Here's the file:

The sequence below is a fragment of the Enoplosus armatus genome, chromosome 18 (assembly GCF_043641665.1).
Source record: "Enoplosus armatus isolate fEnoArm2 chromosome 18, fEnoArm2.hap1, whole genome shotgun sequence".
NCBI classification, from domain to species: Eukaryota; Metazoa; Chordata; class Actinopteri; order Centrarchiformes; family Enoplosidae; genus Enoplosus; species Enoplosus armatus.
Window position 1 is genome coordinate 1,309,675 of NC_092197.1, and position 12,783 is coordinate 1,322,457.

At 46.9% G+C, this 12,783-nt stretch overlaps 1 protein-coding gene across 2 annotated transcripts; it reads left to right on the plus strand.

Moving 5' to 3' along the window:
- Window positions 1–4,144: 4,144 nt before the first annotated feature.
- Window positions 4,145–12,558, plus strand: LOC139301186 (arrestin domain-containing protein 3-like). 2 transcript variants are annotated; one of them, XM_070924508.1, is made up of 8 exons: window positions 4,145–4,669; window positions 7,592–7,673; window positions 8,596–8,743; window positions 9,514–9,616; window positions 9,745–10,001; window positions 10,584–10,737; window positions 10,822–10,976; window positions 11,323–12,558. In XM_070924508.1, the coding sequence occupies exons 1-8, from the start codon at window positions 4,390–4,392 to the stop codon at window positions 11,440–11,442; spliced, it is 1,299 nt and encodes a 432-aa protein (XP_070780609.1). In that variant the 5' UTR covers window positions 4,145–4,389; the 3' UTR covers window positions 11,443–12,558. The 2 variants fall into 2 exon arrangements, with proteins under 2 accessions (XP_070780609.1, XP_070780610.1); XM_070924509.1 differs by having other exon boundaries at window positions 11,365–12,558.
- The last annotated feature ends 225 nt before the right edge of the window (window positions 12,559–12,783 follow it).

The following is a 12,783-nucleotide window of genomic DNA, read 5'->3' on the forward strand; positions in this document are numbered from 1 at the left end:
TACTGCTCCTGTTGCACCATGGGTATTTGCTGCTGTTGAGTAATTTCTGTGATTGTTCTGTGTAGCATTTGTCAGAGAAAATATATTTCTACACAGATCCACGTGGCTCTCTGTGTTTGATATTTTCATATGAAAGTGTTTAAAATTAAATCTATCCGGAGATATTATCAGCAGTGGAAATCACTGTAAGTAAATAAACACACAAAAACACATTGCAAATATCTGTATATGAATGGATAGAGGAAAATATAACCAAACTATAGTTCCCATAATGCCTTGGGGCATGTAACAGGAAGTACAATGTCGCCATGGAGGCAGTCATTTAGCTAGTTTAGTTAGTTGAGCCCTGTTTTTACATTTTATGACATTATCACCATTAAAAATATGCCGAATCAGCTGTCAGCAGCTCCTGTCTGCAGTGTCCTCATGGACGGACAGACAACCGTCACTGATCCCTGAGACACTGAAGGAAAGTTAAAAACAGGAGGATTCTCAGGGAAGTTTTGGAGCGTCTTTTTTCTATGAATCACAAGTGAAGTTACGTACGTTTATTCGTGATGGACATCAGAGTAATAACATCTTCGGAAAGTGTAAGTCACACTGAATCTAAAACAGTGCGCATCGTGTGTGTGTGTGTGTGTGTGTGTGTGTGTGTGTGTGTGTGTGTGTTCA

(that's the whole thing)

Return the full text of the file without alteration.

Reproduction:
The sequence below is a fragment of the Enoplosus armatus genome, chromosome 18 (assembly GCF_043641665.1).
Source record: "Enoplosus armatus isolate fEnoArm2 chromosome 18, fEnoArm2.hap1, whole genome shotgun sequence".
NCBI classification, from domain to species: Eukaryota; Metazoa; Chordata; class Actinopteri; order Centrarchiformes; family Enoplosidae; genus Enoplosus; species Enoplosus armatus.
Window position 1 is genome coordinate 1,309,675 of NC_092197.1, and position 12,783 is coordinate 1,322,457.

At 46.9% G+C, this 12,783-nt stretch overlaps 1 protein-coding gene across 2 annotated transcripts; it reads left to right on the plus strand.

Moving 5' to 3' along the window:
- Window positions 1–4,144: 4,144 nt before the first annotated feature.
- Window positions 4,145–12,558, plus strand: LOC139301186 (arrestin domain-containing protein 3-like). 2 transcript variants are annotated; one of them, XM_070924508.1, is made up of 8 exons: window positions 4,145–4,669; window positions 7,592–7,673; window positions 8,596–8,743; window positions 9,514–9,616; window positions 9,745–10,001; window positions 10,584–10,737; window positions 10,822–10,976; window positions 11,323–12,558. In XM_070924508.1, the coding sequence occupies exons 1-8, from the start codon at window positions 4,390–4,392 to the stop codon at window positions 11,440–11,442; spliced, it is 1,299 nt and encodes a 432-aa protein (XP_070780609.1). In that variant the 5' UTR covers window positions 4,145–4,389; the 3' UTR covers window positions 11,443–12,558. The 2 variants fall into 2 exon arrangements, with proteins under 2 accessions (XP_070780609.1, XP_070780610.1); XM_070924509.1 differs by having other exon boundaries at window positions 11,365–12,558.
- The last annotated feature ends 225 nt before the right edge of the window (window positions 12,559–12,783 follow it).

The following is a 12,783-nucleotide window of genomic DNA, read 5'->3' on the forward strand; positions in this document are numbered from 1 at the left end:
TACTGCTCCTGTTGCACCATGGGTATTTGCTGCTGTTGAGTAATTTCTGTGATTGTTCTGTGTAGCATTTGTCAGAGAAAATATATTTCTACACAGATCCACGTGGCTCTCTGTGTTTGATATTTTCATATGAAAGTGTTTAAAATTAAATCTATCCGGAGATATTATCAGCAGTGGAAATCACTGTAAGTAAATAAACACACAAAAACACATTGCAAATATCTGTATATGAATGGATAGAGGAAAATATAACCAAACTATAGTTCCCATAATGCCTTGGGGCATGTAACAGGAAGTACAATGTCGCCATGGAGGCAGTCATTTAGCTAGTTTAGTTAGTTGAGCCCTGTTTTTACATTTTATGACATTATCACCATTAAAAATATGCCGAATCAGCTGTCAGCAGCTCCTGTCTGCAGTGTCCTCATGGACGGACAGACAACCGTCACTGATCCCTGAGACACTGAAGGAAAGTTAAAAACAGGAGGATTCTCAGGGAAGTTTTGGAGCGTCTTTTTTCTATGAATCACAAGTGAAGTTACGTACGTTTATTCGTGATGGACATCAGAGTAATAACATCTTCGGAAAGTGTAAGTCACACTGAATCTAAAACAGTGCGCATCGTGTGTGTGTGTGTGTGTGTGTGTGTGTGTGTGTGTGTGTGTGTGTTCA